New regulations, tariffs and an emerging market economic slowdown are having a major impact on global auto sales. William Boston, writes at The Wall Street Journal that automakers are entering their first sustained slowdown since the financial crisis. The question is, will it remain just a slowdown, or will auto sales collapse even further? Boston continues:
China’s once-booming car market is cooling, in part because of escalating trade tensions with the U.S. American demand for cars and trucks—long a bright spot for the global auto industry—has topped out, following a seven-year growth streak that helped lift earnings for many car makers and auto-parts suppliers world-wide.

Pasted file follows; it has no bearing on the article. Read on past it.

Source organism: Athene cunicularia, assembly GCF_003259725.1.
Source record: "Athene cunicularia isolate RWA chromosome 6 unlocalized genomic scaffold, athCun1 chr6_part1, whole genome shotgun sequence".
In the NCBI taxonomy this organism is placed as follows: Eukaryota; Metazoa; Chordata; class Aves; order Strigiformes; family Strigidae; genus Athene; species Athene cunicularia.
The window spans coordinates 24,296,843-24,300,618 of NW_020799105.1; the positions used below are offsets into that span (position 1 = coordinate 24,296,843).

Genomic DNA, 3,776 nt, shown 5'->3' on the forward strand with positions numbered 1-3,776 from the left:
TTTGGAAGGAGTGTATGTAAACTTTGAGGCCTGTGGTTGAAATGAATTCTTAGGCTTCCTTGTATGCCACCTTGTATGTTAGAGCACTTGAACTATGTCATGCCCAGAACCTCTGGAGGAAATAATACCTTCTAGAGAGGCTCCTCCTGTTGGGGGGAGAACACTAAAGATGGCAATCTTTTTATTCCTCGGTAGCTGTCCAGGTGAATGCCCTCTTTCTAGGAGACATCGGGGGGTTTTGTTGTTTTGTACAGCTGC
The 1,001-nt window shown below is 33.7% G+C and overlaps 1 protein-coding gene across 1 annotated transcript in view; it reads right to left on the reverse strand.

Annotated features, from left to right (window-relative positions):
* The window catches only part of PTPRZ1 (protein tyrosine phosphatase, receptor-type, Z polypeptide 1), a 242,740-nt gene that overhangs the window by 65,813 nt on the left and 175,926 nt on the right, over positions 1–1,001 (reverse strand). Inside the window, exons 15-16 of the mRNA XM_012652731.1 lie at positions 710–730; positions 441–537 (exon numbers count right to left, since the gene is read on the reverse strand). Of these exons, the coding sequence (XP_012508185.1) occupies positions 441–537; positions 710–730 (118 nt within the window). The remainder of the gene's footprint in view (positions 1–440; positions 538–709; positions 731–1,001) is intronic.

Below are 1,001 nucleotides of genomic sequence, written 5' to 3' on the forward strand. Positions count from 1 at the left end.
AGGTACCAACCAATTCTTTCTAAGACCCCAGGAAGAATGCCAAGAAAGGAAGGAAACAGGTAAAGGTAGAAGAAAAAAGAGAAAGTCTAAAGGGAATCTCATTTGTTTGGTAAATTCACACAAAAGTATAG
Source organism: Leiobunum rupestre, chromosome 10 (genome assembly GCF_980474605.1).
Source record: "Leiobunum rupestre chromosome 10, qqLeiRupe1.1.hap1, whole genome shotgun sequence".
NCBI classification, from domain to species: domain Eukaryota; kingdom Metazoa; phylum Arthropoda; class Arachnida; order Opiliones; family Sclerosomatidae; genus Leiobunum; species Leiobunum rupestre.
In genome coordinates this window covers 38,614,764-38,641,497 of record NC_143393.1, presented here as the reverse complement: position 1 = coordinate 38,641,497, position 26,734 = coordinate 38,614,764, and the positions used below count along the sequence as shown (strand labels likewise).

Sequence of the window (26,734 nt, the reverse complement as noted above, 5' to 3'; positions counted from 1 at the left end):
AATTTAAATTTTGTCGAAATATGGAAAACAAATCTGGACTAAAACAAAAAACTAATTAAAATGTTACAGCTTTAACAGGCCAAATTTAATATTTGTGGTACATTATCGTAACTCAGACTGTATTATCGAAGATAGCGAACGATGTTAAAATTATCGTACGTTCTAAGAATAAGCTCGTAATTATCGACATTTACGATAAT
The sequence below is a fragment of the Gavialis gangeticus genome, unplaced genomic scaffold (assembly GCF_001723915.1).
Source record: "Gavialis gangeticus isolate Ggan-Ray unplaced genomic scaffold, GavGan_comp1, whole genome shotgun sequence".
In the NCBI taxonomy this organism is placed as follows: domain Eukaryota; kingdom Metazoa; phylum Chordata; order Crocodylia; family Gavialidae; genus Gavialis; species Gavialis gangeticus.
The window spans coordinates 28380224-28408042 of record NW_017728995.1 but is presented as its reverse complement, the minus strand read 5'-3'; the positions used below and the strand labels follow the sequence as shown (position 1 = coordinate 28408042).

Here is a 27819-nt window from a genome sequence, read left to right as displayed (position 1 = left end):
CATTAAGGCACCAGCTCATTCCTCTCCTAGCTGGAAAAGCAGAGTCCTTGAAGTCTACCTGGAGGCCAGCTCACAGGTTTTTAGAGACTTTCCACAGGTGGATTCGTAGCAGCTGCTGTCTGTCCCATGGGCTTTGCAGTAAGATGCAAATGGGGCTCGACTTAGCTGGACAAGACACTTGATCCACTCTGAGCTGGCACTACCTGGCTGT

In Europe, where new-vehicle sales have benefited from the continent’s recovery, the car market is also softening as demand returns to prerecession levels. That is making profits harder to come by in a region where many car companies have long struggled to make money.
To be sure, global demand remains robust, driven by continued economic strength, but headwinds are gathering.
Read more here.
Jeremy Jones, CFA
Latest posts by Jeremy Jones, CFA (see all)
- Is Sheltering in Munis a Safe Bet for Investors Bitten by SALT Caps? - September 13, 2019
- Ginnie Mae (GNMA) Bond Yields - September 12, 2019
- Is Apple Tipping the App Store Scales in its Own Favor? - September 11, 2019